6. The Human Touch in Medicine: Are We Losing It? | MillennialEYE March/April 2019

Xavier Campos-Möller, MD

“As ophthalmologists, we live in a fast-paced and outcomes-driven world. Taking care of a large and ever-increasing number of patients is the norm, so we spend most of our lives in an environment where efficiency is rewarded, efficacy is expected, and time is golden.

For physicians living in underserved locations, it is simply a matter of keeping up with the demand. Others are required to meet their health care system’s national standards. And for those in private practice, it is important to keep up with the bills, especially when continuously evolving and highly expensive technology has become the standard of care. … We examine hundreds of eyes, but how often do we look our patients in the eyes? Technology connects us to everything—except the other human in the room.”

7. Seeing Stars | MillennialEYE November/December 2021

Crawford Ifland

“Reviews are a powerful tool for driving patient acquisition: 66% percent of patients perceive reviews as influential in their search for a new physician, and eight out of 10 patients start the search process by reading online reviews. Additionally, nine out of 10 millennials trust online reviews as much as they trust personal recommendations from family and friends. If there is an easy way to enhance your online reputation, it is working to improve your review profile.”

8. The Dark Side of Social Media | MillennialEYE July/August 2016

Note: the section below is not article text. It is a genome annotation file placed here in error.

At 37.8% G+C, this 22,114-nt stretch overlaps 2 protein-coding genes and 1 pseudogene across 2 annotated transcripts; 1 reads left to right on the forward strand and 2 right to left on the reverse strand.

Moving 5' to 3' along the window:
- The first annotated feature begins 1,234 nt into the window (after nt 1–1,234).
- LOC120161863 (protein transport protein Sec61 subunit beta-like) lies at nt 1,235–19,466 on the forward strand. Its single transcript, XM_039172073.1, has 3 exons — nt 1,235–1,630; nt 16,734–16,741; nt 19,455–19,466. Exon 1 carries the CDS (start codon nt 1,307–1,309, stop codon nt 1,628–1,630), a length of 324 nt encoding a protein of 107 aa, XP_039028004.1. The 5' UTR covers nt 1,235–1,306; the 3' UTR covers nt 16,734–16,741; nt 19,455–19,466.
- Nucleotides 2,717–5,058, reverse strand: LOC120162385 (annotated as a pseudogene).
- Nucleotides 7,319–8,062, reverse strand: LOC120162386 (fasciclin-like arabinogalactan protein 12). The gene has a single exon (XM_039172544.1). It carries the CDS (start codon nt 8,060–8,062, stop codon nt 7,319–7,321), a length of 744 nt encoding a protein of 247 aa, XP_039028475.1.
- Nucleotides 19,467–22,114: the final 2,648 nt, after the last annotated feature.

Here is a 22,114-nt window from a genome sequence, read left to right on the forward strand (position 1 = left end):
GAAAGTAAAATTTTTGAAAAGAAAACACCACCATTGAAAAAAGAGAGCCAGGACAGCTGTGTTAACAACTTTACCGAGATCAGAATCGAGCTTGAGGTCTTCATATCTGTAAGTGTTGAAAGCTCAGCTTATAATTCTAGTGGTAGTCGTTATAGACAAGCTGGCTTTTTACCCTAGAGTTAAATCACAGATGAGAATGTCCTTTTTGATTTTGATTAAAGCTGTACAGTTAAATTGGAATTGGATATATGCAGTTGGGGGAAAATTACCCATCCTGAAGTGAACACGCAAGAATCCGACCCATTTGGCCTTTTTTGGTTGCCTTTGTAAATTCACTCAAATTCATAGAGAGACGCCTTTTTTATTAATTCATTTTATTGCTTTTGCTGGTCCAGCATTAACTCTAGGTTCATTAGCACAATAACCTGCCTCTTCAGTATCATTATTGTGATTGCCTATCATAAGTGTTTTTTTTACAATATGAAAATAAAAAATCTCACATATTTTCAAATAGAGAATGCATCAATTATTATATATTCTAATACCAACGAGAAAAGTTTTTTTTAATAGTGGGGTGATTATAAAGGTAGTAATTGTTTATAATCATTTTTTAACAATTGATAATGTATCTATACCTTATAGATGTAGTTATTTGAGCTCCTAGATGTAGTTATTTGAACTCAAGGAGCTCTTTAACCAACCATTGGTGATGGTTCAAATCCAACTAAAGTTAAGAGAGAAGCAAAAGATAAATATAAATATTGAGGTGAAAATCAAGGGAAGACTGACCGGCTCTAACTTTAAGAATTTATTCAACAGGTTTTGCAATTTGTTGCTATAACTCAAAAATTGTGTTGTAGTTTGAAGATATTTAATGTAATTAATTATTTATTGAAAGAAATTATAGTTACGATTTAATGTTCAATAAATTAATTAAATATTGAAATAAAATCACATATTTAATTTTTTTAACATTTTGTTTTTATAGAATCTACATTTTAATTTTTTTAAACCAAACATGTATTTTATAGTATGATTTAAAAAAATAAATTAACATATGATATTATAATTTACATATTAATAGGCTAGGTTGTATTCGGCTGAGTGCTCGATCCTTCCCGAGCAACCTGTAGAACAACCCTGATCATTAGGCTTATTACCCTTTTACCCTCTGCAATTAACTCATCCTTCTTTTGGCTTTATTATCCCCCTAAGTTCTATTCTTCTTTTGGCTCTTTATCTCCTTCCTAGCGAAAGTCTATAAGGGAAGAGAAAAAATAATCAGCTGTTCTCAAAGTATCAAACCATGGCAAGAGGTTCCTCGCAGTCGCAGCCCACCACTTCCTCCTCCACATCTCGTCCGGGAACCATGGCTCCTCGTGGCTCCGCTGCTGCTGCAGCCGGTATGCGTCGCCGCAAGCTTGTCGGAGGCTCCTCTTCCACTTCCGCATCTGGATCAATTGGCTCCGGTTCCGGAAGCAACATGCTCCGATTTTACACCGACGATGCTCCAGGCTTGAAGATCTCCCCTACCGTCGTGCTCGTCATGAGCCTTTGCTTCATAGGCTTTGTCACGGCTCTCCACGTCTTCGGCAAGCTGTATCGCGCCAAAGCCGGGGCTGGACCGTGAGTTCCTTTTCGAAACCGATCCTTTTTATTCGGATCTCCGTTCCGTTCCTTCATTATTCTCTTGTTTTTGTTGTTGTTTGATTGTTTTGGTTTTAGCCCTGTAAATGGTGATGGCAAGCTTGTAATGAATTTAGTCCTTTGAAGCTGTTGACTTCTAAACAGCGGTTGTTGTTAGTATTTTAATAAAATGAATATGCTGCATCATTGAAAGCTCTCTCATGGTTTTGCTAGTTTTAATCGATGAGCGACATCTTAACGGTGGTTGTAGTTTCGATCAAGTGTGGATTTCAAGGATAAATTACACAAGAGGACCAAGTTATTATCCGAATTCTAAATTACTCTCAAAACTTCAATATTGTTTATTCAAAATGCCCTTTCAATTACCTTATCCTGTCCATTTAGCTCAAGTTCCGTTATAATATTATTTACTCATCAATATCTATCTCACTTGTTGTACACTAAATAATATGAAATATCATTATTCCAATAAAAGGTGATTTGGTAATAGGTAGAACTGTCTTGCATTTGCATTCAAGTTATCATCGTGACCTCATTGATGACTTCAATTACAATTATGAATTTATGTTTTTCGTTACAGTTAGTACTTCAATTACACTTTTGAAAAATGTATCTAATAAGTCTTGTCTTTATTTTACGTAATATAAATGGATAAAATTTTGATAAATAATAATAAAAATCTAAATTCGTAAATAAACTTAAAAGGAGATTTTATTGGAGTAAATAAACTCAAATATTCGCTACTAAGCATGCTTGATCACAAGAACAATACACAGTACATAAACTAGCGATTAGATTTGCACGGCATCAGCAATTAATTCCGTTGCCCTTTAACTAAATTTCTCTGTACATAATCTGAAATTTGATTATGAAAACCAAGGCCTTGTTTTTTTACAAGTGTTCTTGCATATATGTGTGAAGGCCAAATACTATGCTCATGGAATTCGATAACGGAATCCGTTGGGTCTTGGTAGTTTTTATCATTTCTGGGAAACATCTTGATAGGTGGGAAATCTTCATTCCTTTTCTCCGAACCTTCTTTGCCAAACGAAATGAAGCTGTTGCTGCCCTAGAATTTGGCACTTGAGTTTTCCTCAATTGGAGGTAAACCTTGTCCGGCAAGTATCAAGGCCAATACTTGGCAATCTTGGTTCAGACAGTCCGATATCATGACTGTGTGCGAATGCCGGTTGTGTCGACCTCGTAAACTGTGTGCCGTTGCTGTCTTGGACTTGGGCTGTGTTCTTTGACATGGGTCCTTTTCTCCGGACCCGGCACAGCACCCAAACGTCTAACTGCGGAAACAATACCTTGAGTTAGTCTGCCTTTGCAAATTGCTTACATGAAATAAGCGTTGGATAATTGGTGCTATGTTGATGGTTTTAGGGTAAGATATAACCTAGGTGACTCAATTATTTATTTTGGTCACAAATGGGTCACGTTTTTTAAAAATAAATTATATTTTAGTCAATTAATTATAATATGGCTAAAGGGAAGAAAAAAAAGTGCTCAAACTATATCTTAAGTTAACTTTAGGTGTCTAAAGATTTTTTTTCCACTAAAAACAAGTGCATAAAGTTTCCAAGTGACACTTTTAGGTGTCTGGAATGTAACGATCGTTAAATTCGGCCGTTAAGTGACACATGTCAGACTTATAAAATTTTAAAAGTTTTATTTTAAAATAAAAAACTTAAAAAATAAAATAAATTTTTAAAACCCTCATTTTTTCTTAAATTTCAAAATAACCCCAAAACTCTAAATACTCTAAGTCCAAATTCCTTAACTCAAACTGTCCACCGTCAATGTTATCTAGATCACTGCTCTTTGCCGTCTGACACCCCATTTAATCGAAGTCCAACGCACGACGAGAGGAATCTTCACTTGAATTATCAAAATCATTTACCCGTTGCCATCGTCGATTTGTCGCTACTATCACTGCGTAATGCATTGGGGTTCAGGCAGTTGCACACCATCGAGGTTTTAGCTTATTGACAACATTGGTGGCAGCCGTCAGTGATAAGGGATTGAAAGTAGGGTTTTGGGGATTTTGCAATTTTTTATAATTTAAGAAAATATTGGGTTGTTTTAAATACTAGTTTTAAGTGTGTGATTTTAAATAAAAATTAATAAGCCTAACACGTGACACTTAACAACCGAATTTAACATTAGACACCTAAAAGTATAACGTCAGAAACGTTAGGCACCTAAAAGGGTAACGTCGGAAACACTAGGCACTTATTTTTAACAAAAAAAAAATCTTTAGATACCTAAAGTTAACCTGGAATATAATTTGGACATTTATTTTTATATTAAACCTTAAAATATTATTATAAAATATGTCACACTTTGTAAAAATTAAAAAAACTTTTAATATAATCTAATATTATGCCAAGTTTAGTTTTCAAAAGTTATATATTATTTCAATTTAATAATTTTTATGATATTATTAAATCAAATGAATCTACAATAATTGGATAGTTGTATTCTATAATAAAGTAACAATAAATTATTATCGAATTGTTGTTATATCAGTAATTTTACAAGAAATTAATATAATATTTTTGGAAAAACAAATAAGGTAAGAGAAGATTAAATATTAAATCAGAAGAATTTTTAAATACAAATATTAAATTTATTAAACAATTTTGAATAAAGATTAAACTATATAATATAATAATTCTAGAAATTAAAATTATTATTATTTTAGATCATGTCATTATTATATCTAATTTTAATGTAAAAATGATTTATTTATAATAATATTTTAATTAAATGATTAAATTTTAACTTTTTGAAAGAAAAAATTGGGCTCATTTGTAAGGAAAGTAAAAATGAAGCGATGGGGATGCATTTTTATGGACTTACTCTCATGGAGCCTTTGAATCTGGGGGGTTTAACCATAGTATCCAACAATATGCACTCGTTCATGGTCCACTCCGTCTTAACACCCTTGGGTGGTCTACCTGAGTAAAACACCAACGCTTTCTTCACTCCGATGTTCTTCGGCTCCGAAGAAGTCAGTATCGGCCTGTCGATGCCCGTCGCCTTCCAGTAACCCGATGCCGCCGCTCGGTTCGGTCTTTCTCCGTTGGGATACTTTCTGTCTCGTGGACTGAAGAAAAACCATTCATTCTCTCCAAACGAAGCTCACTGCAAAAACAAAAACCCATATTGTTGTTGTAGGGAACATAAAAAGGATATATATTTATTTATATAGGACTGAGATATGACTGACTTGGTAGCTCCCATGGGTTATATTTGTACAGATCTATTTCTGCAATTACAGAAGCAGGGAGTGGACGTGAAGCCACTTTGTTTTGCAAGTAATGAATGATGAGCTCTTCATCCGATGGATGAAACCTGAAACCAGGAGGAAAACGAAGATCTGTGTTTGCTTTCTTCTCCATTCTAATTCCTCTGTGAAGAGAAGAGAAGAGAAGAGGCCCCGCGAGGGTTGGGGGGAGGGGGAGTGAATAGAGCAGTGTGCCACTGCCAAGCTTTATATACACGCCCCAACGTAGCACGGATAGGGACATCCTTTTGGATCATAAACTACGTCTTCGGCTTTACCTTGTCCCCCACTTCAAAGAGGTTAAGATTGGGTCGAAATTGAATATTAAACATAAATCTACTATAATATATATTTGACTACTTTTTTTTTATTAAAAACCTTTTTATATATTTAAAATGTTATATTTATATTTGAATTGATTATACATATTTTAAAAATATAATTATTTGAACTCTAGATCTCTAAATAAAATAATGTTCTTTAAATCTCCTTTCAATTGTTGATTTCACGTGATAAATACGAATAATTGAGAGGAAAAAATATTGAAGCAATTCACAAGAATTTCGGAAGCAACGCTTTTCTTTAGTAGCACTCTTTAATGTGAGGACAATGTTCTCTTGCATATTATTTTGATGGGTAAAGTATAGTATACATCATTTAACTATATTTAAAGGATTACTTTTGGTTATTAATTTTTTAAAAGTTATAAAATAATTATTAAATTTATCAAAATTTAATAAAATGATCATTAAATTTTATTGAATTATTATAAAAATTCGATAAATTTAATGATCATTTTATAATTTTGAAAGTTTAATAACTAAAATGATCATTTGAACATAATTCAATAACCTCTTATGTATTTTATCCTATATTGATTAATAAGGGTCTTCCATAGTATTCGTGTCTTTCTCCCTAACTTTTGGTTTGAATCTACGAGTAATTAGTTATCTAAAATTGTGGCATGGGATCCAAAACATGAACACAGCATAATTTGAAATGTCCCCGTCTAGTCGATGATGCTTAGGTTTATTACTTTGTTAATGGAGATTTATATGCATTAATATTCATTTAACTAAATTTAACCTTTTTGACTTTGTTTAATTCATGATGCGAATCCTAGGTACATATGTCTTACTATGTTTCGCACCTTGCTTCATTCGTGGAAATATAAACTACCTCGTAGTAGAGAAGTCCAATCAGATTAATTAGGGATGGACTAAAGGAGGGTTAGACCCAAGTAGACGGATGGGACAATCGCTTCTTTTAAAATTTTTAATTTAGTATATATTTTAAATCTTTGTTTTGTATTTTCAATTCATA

Jonathan D. Solomon, MD

“For better or for worse, social media is here to stay. As physicians, we are (mostly) coming to recognize the potential value that social networking tools can bring to our practices. However, working in a field that emphasizes privacy and professionalism, we also recognize the dangers—some hidden and some blatant—that exist with sharing pieces of ourselves and our work in such a public way.”

9. The New Practice | MillennialEYE November/December 2016

Tal Raviv, MD

“A couple of years ago, I took over a retiring doctor’s established solo medical ophthalmology practice in midtown Manhattan. He had been in practice in the same physical space for 40 years and employed a small, loyal staff. Although we were generationally different, we have a similar philosophy on the focus on patients and service. Because I am a cataract and refractive surgeon, my practice is quite different from the preexisting one, so I embarked on a journey to transform his former traditional, classic solo practice into a modern, high-tech, multiphysician office for today’s discerning patients.”

10. Finding a Niche | MillennialEYE November/December 2015

David A. Goldman, MD

“I’ve written before about developing a niche to help grow your practice in the beginning. Since then, many people have contacted me for ideas about what to do. Below is a list of some of things I find to be in short supply in most, not all, areas (in no specific order). To begin, you should only try to develop a niche in what you are comfortable performing. However, you can certainly take courses in a particular area to enhance your abilities. While they are typically low on the reimbursement scale, treating these conditions will increase your referral network and help you get off the ground.”

Advertisement - Issue Continues Below
Publication Ad Publication Ad
End of Advertisement - Issue Continues Below